Saint-Making in Early Iceland
By Bernadine McCreesh
Scandinavian-Canadian Studies, Vol.17 (2006-7)
Abstract: This article examines briefly the lives of Iceland’s earliest candidates for canonization—the Norwegian king, Óláfr Tryggvason, and, more particularly, the Icelandic bishops, Þorlákr Þórhallsson, Jón Ögmundarson and Guðmundr Arason—and discusses some of the facts that led to their acceptance or rejection as saints of the Roman Catholic Church.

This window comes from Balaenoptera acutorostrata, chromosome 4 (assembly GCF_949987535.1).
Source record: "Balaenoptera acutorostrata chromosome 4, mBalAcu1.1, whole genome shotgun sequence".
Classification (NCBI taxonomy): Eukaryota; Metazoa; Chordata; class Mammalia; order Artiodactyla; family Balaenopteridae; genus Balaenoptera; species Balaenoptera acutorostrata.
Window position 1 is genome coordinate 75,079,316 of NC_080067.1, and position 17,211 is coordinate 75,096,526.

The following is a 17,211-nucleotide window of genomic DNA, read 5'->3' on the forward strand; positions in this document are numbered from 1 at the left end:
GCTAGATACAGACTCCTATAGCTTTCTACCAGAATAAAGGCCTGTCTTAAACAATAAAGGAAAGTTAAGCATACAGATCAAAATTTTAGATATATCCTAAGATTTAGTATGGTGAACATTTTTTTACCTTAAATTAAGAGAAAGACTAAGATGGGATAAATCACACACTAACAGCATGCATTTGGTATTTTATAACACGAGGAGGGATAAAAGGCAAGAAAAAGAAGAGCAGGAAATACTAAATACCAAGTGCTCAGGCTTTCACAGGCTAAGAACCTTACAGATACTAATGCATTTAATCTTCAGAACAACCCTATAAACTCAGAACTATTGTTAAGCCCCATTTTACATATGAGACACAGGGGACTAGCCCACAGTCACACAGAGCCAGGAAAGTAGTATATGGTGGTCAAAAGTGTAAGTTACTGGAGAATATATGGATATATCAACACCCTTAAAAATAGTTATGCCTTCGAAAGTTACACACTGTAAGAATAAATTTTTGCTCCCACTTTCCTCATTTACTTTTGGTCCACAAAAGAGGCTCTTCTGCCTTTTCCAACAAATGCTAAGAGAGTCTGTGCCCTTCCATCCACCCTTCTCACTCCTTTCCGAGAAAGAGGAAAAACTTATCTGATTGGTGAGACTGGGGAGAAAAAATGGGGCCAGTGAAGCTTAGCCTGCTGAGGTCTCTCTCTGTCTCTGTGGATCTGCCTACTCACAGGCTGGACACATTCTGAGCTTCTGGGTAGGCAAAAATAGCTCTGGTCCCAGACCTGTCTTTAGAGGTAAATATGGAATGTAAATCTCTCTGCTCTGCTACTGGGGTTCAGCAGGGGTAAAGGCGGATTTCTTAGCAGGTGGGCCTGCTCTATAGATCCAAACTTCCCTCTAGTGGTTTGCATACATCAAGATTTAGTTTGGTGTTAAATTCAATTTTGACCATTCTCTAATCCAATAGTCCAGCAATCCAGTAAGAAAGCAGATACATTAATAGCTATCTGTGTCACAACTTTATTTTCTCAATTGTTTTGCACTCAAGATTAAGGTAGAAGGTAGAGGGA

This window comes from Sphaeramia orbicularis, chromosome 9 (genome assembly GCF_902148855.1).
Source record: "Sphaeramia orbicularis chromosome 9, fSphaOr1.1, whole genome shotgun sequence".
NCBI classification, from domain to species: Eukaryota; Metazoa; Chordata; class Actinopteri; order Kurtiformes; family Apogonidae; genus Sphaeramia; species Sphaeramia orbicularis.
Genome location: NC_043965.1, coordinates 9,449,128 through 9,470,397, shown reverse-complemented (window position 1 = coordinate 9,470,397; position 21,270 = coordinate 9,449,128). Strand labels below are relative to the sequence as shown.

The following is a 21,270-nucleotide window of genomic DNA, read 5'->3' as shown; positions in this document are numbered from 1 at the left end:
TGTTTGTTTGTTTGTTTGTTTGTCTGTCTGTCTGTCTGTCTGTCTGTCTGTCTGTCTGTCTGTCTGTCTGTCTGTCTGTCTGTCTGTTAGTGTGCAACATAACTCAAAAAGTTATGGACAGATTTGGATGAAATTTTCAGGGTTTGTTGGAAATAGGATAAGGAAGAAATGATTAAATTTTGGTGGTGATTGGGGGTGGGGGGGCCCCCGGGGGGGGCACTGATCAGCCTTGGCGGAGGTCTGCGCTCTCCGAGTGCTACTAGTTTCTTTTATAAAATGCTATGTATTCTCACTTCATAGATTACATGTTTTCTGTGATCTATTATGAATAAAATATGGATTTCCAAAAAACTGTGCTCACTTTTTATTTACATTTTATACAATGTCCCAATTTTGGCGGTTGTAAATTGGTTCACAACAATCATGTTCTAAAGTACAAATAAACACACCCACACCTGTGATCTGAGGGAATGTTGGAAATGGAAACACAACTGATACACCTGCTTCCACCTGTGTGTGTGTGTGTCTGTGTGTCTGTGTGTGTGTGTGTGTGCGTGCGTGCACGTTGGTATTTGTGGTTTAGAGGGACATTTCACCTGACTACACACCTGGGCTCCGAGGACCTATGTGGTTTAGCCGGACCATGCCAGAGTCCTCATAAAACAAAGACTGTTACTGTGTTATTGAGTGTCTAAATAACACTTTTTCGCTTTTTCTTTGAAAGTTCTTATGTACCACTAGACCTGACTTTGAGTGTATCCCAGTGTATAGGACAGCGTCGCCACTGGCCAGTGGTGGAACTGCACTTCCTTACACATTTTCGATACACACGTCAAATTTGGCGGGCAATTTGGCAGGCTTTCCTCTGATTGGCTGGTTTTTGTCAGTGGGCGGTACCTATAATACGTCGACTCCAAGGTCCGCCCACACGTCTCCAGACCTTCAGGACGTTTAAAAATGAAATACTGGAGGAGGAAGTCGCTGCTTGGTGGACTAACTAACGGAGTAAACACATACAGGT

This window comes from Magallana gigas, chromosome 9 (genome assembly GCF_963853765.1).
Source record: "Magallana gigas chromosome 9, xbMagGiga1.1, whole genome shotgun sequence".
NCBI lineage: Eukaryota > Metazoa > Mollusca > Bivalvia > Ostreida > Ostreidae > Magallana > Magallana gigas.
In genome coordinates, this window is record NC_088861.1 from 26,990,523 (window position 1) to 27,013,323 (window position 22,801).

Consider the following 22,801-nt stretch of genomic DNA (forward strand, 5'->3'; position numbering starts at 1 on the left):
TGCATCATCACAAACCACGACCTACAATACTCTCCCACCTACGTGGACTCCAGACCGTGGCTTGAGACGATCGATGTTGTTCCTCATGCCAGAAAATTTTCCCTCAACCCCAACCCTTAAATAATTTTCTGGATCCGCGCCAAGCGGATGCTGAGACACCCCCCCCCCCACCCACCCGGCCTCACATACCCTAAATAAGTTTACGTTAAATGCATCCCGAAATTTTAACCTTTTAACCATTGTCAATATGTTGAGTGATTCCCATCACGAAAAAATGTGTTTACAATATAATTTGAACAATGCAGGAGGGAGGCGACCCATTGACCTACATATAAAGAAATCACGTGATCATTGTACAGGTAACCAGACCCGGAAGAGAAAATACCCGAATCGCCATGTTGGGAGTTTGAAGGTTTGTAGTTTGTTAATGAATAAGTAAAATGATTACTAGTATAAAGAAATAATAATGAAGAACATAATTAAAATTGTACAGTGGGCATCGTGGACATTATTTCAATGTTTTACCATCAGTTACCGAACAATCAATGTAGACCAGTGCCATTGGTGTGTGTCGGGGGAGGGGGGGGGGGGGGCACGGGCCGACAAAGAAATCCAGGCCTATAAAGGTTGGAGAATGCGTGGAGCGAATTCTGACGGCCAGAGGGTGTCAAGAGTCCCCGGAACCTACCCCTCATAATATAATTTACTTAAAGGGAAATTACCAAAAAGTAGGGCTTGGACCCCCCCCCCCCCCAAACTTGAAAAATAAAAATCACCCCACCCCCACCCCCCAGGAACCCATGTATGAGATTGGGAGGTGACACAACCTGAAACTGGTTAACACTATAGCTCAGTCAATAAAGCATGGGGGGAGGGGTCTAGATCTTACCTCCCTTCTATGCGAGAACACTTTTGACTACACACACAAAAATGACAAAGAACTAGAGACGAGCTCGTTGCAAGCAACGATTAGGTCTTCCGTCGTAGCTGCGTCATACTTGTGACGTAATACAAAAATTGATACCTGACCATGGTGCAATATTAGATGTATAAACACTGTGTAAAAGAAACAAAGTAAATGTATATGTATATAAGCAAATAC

Introduction: Iceland was settled in the late ninth and early tenth centuries by mainly Norwegian Vikings, with a fair number of Irish wives, slaves and servants. For a good two hundred years after that, Icelanders still seem to have felt that they were part of Norway; for example, around 1030, a treaty was signed establishing an affiliation between the Icelandic people and the Kingdom of Norway, giving Icelanders privileges in Norway and vice versa. Up and coming young men—at least those in the sagas—would pay a visit to the court of Norway and hope to be well received. Most of the skalds at the Norwegian courts seem to have been Icelandic too. Norway was Iceland’s main trading partner, and, when Icelanders first started to write history, they recorded the history of Norwegian kings.